President John F. Kennedy delivered a speech before a joint session of Congress on May 
25, 1961, that changed the world as we know it. In it, President Kennedy challenged our nation 
to land a man on the moon before the decade was out. President Kennedy felt some pressure for 
the United States to take the lead in space exploration. In 1957, the Soviet Union launched 
Sputnik, the first of a series of Soviet-made satellites to orbit the earth. And just a month before 
this speech, the Soviet cosmonaut Yuri Gagarin became the first human in space, orbiting the 
earth and returning safely. 

Slightly more than eight years later, on July 20, 1969, more than 500 million people 
watched the television broadcast of our moon landing as Neil Armstrong, Commander of Apollo 
11, stepped onto the lunar surface—and took a “giant leap for mankind.”  No one could have 
predicted how the “space race” would change the world. As a result of advances in space 
exploration technology, we now know more about the universe than anyone might have 
reasonably anticipated. And when the Atlantis deployed the Hubble Space Telescope in 1990, 
our new eye in the sky began transmitting pictures that shocked earth dwellers. The vastness, 
complexity, and sheer beauty of the universe turned science fiction into reality. And the 
International Space Station, first deployed in 1998, has expanded the boundaries of science and 
human physiology as astronauts have lived in space for months at a time.

Perhaps even more than the destinations of space exploration—the moon, Mars’ landings, 
Hubble, the Space Station—has been the process of getting there. Countless discoveries along 
the way—in computer science, astronomy, metallurgy, fabrication, engineering, electronics, 
telecommunications, ecology, education, food sciences, human psychology, physiology, and 
more—have spilled out of NASA and space-related corporations into the public sector and 
benefited the world community in countless ways. Consider, where would we be today without 
GPS navigation systems in our cars and on our mobile phones? 

When British mountaineer George Mallory was asked in 1924 why he wanted to climb 
Mount Everest, he replied with the words that epitomize the human spirit of exploration: 
“Because it’s there.” Exploration leads to education, which leads to transformation, which leads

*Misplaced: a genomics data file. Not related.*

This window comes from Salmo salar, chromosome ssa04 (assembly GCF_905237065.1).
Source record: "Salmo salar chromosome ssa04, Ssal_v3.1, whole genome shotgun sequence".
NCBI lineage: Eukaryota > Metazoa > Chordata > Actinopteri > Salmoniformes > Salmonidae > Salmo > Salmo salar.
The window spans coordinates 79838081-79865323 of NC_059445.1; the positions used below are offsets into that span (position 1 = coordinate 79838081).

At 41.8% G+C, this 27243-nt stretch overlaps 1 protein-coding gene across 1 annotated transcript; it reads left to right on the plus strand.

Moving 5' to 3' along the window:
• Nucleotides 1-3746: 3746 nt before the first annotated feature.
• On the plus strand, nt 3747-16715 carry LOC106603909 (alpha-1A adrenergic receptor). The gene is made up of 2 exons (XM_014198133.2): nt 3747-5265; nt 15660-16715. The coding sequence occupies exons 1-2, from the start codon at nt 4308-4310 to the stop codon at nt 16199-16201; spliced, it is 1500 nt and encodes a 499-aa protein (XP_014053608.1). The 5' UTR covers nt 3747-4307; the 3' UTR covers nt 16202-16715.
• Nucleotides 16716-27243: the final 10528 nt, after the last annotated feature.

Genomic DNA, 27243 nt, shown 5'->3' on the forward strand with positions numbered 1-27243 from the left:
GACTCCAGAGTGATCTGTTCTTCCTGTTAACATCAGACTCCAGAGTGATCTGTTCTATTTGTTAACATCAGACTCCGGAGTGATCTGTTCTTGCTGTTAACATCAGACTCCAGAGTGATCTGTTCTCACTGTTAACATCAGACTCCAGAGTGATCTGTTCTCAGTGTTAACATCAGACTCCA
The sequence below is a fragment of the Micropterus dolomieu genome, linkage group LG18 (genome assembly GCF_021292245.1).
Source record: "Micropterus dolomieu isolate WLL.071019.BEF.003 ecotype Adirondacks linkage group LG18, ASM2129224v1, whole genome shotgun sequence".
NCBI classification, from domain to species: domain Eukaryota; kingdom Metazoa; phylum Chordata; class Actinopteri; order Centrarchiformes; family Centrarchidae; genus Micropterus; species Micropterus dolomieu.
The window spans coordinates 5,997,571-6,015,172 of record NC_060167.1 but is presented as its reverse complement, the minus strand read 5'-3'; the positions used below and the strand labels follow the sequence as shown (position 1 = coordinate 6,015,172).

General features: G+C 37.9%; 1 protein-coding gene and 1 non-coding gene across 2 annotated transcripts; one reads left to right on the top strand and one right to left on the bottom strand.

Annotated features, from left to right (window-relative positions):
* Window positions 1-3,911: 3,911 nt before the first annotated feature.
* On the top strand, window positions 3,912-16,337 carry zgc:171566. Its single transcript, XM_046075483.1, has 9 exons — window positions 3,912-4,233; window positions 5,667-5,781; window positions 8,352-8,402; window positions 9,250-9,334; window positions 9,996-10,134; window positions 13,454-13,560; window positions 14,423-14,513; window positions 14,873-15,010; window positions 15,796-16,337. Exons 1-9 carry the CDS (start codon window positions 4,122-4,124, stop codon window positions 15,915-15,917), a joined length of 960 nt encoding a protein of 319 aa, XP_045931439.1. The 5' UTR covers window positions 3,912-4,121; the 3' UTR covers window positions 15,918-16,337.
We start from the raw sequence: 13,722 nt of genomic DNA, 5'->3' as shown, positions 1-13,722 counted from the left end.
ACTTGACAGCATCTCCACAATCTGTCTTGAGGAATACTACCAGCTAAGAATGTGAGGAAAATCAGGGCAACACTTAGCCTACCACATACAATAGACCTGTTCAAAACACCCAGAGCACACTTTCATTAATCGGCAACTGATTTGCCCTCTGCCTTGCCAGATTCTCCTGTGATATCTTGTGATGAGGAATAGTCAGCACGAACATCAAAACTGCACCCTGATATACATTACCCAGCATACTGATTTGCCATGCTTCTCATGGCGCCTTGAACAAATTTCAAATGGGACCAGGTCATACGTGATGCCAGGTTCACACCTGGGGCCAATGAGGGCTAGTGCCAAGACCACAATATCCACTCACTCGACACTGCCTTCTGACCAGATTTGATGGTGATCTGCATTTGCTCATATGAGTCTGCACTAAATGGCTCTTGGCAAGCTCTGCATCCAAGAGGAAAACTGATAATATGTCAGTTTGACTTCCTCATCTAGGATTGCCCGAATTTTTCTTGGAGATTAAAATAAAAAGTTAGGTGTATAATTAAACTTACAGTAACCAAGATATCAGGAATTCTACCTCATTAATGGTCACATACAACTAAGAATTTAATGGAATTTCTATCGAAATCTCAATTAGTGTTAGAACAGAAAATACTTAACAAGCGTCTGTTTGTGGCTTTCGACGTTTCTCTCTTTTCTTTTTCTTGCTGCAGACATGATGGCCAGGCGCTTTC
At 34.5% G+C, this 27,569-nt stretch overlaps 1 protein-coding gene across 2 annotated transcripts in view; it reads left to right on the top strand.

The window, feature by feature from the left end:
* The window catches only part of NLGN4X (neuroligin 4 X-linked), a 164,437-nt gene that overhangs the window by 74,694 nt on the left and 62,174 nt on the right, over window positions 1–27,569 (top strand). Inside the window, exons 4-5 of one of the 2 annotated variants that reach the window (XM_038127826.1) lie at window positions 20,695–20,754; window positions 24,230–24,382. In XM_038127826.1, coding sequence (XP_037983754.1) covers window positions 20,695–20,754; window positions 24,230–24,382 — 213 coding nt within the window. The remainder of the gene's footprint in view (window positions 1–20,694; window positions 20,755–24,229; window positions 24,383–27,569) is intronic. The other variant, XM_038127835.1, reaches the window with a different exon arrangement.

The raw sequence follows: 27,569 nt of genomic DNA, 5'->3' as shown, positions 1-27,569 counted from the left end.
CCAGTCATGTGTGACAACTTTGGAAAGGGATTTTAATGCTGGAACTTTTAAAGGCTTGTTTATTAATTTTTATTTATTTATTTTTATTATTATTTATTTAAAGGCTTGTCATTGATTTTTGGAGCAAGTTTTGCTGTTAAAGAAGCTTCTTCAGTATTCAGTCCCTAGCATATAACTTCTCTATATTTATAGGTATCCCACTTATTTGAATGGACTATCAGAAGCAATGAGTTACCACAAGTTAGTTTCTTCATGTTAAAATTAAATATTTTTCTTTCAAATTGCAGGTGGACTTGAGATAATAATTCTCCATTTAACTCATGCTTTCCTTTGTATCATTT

to further exploration . . . and the cycle continues on and on. But it is not only in the hard 
sciences of space travel, oceanography, medicine, or computer science that the cycle exists. At 
least, it should not be. Such a spirit of exploration and growth should characterize our spiritual 
relationship with God as well. 

Though it’s unlikely we’ll ever hit a brick wall in our scientific explorations, there is a 
sense in which they are finite: the oceans, the human body, a computer—they all have 
boundaries which might eventually limit our knowledge. But God is infinite! Indeed, the most 
boundary-less domain we know of—the far reaches of our universe—were created by God 
Himself. He is far more vast and unsearchable than the universe. The writers of Scripture 
recognized the limitless nature of God: His works (Job 5:9), His greatness (Psalm 145:3), His 
understanding (Isaiah 40:28), His judgments and His way (Romans 11:33), and His riches in 
Christ (Ephesians 3:8) are all unsearchable. That doesn’t mean we can’t know them, it means we will never exhaust them. 

In the Christian life, too often there is a tendency to settle in and get comfortable, and to 
fail to keep alive the sense of exploration, adventure, learning, and growth. After all, God’s 
kingdom continues to grow every minute—so shouldn’t we? Shouldn’t we stay on the cutting 
edge of knowledge and spiritual experience and service? 

I encourage you to explore your relationship with God, to let your exploration lead to 
new experiences that will expand your view of God and your relationship with Him. If you think 
life would be less meaningful had we not ventured into space, think about the failure to explore 
the vastness of our infinite God. To grow, you have to know, and to know you have to go. This is 
a call to renewed knowledge and experience in your Christian life—a call to rekindle the spirit of 
discovery and growth as a follower of Jesus Christ.  

Dr. Jeremiah is the founder of Turning Point for God, and serves as Senior Pastor of Shadow 
Mountain Community Church in El Cajon, California. For more information about Turning Point 
go to